• Even if you agree to talk, you can still stop an interview at any time.

 

You may be asked to waive your Miranda rights so that police can question you without an attorney. You do not have to waive those rights. 

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What can I do? +

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How can I claim my right to remain silent during police questioning?

In general, you must tell the police who are questioning you that you are choosing to remain silent. If you do not tell them, they can legally continue questioning you. You are allowed to claim your rights at any time during an interrogation. Even if you’ve already answered questions, you can stop the interview and assert your rights.

 

If you wish to stop an interview and assert your right to remain silent, you should tell the officer:

  • You do not want to talk,

  • You want to speak to an attorney, and 

  • You are claiming your Miranda rights.

 

Be careful about talking to the officers after you claim your Miranda rights. Police may legally be able to question you if you re-start the conversation.

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What happens if I am not given a Miranda warning?

Not getting a Miranda warning is not a defense to a crime. But, if you do not get the Miranda warning before being questioned by police, any statement you make could possibly be excluded at a trial. 

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What can I do if my rights are violated during an arrest?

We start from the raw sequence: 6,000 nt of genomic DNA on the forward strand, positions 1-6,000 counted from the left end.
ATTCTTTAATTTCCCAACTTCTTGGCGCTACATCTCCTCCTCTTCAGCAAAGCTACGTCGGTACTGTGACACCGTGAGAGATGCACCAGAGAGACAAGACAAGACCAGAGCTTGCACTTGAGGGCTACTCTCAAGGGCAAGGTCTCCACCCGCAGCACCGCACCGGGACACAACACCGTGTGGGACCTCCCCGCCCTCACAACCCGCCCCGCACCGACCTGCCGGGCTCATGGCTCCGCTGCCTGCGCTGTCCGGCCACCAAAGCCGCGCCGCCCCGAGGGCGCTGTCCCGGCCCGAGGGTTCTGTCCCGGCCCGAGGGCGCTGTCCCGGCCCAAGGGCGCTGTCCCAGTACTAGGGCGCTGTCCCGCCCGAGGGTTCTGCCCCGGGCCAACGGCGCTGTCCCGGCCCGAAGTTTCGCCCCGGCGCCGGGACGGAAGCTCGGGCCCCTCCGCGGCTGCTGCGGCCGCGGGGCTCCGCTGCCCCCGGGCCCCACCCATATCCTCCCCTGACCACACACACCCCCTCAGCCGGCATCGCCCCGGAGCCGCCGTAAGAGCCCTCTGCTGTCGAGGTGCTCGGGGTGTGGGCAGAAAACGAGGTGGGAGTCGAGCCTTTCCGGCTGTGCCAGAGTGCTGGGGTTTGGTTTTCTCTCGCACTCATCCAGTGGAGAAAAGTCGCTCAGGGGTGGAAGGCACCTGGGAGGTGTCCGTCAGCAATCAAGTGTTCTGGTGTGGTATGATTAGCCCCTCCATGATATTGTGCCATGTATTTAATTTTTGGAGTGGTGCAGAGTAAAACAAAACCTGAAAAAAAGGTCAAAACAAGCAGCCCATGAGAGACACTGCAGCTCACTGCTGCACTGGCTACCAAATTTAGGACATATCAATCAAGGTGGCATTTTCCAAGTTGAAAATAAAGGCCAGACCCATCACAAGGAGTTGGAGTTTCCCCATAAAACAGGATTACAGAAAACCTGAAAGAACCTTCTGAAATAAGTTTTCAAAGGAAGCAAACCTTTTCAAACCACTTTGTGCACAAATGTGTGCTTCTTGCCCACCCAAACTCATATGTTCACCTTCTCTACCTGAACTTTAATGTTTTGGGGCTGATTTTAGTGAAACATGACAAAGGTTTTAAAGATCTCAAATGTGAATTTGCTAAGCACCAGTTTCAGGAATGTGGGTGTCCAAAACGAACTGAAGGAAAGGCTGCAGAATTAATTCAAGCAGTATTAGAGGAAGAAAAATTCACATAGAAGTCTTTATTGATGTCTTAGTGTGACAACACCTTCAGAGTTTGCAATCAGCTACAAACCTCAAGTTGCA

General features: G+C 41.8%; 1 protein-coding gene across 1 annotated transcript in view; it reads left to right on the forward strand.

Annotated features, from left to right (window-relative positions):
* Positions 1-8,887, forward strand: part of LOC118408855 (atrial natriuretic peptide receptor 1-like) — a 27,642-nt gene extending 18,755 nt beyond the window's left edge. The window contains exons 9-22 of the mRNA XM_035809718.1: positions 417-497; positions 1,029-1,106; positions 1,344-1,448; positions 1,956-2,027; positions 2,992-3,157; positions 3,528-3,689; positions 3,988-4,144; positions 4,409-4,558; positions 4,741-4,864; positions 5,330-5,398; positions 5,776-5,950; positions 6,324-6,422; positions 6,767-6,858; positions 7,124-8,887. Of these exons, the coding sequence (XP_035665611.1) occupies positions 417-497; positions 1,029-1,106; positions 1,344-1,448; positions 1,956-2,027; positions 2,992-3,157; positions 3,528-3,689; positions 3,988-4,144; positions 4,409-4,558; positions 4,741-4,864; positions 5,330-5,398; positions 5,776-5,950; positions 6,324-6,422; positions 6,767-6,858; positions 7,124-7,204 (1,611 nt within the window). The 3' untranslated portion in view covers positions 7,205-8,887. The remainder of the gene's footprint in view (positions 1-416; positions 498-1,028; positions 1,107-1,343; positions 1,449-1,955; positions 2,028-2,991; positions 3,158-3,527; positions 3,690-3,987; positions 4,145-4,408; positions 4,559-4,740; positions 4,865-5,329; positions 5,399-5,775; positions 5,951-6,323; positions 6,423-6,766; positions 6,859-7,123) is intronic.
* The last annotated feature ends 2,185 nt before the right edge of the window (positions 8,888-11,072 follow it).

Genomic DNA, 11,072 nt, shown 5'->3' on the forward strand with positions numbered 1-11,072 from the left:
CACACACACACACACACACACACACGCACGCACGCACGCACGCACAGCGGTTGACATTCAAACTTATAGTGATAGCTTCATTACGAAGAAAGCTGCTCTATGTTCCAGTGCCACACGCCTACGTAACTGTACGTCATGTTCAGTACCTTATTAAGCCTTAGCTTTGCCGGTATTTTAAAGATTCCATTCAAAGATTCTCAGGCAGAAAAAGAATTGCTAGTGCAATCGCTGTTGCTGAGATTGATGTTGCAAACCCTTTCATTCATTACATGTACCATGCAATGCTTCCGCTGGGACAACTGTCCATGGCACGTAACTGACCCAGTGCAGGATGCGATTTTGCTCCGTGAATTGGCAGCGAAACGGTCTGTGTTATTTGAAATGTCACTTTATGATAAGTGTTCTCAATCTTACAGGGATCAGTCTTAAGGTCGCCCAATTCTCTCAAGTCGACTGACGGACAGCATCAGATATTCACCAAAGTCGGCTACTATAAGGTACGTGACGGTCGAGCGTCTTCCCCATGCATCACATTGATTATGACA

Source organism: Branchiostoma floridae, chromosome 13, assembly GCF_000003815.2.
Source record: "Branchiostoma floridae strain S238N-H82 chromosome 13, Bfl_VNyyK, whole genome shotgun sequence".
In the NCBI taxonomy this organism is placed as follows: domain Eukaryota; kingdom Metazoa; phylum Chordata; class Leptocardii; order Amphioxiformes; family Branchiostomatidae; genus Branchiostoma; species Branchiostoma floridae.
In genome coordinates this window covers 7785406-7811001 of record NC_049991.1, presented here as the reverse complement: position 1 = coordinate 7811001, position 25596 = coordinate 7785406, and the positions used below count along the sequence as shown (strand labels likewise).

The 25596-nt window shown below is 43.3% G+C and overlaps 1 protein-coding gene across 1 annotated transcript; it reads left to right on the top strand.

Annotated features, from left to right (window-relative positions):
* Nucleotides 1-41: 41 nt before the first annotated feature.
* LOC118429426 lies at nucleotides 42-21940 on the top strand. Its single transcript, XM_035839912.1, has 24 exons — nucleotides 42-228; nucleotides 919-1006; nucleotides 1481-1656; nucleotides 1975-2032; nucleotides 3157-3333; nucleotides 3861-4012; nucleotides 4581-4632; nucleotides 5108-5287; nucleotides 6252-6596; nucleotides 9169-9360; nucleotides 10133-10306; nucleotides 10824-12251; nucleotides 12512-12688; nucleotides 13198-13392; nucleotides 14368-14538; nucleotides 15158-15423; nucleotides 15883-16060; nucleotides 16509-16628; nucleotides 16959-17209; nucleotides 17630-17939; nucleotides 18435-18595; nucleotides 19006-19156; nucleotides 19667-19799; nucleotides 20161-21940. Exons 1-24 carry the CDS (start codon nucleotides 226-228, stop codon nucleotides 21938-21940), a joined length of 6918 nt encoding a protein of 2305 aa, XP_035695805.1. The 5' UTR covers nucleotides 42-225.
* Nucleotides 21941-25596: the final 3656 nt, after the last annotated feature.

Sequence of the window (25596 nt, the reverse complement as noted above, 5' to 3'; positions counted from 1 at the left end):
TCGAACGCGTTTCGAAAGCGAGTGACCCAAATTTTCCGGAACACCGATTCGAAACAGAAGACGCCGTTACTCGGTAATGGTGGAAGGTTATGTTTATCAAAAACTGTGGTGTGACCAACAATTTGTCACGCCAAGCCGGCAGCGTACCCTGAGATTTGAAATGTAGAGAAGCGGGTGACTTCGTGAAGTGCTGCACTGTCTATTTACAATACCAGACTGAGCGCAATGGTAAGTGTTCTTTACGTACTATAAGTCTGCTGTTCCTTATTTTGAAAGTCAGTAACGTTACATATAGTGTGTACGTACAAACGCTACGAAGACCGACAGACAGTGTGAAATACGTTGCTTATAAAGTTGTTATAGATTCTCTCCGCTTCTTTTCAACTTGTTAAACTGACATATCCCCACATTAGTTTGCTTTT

File a complaint with the police department

If your rights are violated during an arrest you can file a complaint with the agency where the officer works. In the moment when your rights are being violated, try to remain calm. Your safety is the most important thing. Take note of information that you can use when filing a complaint later, including:

  • The officer’s badge number, name, and any information about the agency they work for.

  • If there are witnesses, including anyone who filmed or photographed the violation.

  • If you are hurt during the incident. Document any injuries.

 

Once you feel safe, file a written complaint with the agency where the officer works. You can find the contact information for a law enforcement’s internal affairs or civilian complaint board on the department’s website. 

 

File a private lawsuit

Depending on the violation, you may also be able to file a lawsuit against the police department. These kinds of lawsuits are complicated, so you should consult an attorney to talk about your case.

 

For example, if you have been discriminated against by law enforcement based on race, color, national origin, sex, or religion you may be required to file a civil rights complaint with the Department of Justice before you can file a private lawsuit. If this is the case you will have to file the complaint within 180 days of the incident. However, if you have been discriminated against by law enforcement because of a disability, you do not have to file a complaint with the DOJ first. 

 

It is wise to consult a civil rights attorney to understand your rights and obligations. 

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Resources

Last Review and Update: Jun 10, 2020